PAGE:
In addition to light (and just like in art school), composition is probably the most important thing about photography. Balance, ‘the rule of thirds,’ harmony in color, lights, shadows, rhythm, and negative space are all important things to factor in when looking through your viewfinder-- or in this instance your smartphone screen. Look around to see how lines intersect, raise or lower your phone, climb up on something, and see how perspective may garner a totally different appeal.
Just like composition, the frame in which the viewer sees the image can be just as important. Suppose you are standing in a scenic spot, but there are tree in your way, you may be frustrated that you can’t see past them. However, those very trees may be a great natural frame for the subject or background — making the image more interesting.
Get out and explore right around where you live. Sure, going to locations far away are great, especially if they’re more interesting than where you may live, but when opportunities arise, you may not have time to travel, and you’ll be ready with a location in mind.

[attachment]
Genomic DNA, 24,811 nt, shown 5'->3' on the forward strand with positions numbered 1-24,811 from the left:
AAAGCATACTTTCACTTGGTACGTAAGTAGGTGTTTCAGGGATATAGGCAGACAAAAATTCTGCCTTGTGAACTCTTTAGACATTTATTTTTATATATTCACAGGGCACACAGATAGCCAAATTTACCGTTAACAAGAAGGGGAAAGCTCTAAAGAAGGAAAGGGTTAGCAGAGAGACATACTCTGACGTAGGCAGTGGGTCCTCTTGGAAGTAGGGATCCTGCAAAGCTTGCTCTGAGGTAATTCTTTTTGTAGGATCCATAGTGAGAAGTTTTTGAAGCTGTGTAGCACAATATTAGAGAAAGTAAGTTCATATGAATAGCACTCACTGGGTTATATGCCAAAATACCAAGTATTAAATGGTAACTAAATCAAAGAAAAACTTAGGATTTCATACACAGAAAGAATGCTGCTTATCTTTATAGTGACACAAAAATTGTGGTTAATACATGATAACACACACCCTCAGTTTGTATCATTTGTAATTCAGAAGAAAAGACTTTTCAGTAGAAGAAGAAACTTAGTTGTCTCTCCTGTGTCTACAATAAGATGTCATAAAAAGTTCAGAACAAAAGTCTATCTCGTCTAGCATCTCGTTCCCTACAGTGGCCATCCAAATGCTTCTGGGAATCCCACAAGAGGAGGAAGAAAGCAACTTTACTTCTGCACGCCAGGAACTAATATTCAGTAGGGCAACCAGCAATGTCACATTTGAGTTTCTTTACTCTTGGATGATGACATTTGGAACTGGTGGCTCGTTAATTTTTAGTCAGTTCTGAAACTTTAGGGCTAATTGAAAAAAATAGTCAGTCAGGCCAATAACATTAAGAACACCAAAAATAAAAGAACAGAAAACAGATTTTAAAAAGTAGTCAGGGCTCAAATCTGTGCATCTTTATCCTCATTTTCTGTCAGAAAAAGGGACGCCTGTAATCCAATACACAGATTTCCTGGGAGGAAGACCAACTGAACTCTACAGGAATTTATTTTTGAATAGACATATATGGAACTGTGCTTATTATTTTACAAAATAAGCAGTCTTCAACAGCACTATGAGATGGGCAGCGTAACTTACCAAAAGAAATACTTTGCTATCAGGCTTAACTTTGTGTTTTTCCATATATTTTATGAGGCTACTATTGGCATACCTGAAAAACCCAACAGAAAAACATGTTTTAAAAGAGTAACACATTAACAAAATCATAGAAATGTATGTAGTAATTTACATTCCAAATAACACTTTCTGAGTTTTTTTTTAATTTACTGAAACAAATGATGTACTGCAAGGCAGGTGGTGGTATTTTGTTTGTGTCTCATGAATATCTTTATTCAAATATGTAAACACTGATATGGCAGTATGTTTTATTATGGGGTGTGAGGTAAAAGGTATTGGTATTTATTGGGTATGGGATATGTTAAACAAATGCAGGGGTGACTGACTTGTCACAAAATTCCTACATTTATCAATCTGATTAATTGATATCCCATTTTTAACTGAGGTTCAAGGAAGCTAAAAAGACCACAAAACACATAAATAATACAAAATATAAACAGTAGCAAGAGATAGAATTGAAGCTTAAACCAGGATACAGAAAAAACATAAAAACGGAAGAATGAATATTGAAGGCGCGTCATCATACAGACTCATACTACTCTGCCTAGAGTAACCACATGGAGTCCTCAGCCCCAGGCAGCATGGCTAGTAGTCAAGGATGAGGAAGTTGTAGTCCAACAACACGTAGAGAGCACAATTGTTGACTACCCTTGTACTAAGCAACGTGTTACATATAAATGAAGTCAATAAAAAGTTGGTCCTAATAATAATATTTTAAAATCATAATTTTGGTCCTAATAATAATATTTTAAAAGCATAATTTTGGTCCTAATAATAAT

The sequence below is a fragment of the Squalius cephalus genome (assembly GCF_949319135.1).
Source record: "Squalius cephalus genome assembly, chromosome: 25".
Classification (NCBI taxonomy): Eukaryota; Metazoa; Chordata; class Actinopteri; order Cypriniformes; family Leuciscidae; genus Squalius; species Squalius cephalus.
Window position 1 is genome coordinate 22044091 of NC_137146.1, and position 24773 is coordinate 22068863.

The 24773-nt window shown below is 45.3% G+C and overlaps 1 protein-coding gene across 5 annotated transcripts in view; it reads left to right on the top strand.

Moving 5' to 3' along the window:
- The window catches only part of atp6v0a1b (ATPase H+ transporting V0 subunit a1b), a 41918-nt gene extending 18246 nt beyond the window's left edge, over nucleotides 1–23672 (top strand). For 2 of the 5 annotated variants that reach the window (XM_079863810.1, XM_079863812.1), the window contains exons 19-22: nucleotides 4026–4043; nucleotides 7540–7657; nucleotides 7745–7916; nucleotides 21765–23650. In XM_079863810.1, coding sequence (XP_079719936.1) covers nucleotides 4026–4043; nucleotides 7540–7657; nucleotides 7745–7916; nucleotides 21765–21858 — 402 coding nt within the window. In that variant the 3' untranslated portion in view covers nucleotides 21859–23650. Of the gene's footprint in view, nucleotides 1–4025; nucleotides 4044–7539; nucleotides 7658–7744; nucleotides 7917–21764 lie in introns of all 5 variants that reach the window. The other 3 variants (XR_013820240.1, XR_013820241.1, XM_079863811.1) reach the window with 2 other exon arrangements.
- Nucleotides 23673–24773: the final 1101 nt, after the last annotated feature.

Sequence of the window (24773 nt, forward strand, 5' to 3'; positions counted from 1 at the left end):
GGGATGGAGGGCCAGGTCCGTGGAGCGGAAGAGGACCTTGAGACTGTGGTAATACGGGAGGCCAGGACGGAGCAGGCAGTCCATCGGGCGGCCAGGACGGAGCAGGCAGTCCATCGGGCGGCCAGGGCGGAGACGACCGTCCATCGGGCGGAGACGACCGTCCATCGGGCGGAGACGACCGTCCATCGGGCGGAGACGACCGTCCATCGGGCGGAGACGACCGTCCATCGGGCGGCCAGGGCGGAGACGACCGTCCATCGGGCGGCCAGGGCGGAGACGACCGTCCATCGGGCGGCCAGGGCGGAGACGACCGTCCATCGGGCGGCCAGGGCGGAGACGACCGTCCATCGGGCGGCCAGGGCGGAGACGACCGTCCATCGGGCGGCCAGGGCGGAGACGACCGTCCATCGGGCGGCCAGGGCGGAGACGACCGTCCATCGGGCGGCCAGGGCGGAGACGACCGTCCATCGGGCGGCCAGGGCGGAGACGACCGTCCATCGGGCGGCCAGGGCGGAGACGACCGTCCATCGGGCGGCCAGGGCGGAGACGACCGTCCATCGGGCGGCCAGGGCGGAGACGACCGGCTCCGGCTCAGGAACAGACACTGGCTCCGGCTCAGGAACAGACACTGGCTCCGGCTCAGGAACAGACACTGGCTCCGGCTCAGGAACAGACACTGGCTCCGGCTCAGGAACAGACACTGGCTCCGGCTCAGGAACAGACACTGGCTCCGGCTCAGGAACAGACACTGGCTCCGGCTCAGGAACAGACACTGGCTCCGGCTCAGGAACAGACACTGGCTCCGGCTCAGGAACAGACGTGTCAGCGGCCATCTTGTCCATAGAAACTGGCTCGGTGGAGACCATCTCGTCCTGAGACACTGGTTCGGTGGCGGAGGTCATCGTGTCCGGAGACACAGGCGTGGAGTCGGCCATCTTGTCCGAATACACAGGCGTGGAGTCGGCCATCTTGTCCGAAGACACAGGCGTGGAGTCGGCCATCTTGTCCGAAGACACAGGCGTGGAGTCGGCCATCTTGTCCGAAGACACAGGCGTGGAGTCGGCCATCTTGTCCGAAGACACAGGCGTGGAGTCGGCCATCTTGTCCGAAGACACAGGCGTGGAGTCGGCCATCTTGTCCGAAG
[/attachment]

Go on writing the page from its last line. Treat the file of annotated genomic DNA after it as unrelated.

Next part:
Never over-think it. Less truly is more. A simple clean background or blank wall allows subjects to stand out and not be cluttered. This can work in nature, too, with a simple horizon line, like a backdrop of trees of similar color or texture, or even a sky or open field.
People love to engage or be pulled into things…even with an image. I’m not saying that your caption on Instagram needs to be a paragraph or two (but it can be if that’s what you do). The way you see things is completely original. Everyone may end up seeing your content on a screen or on a print, but the eye you have and voice you convey are uniquely yours.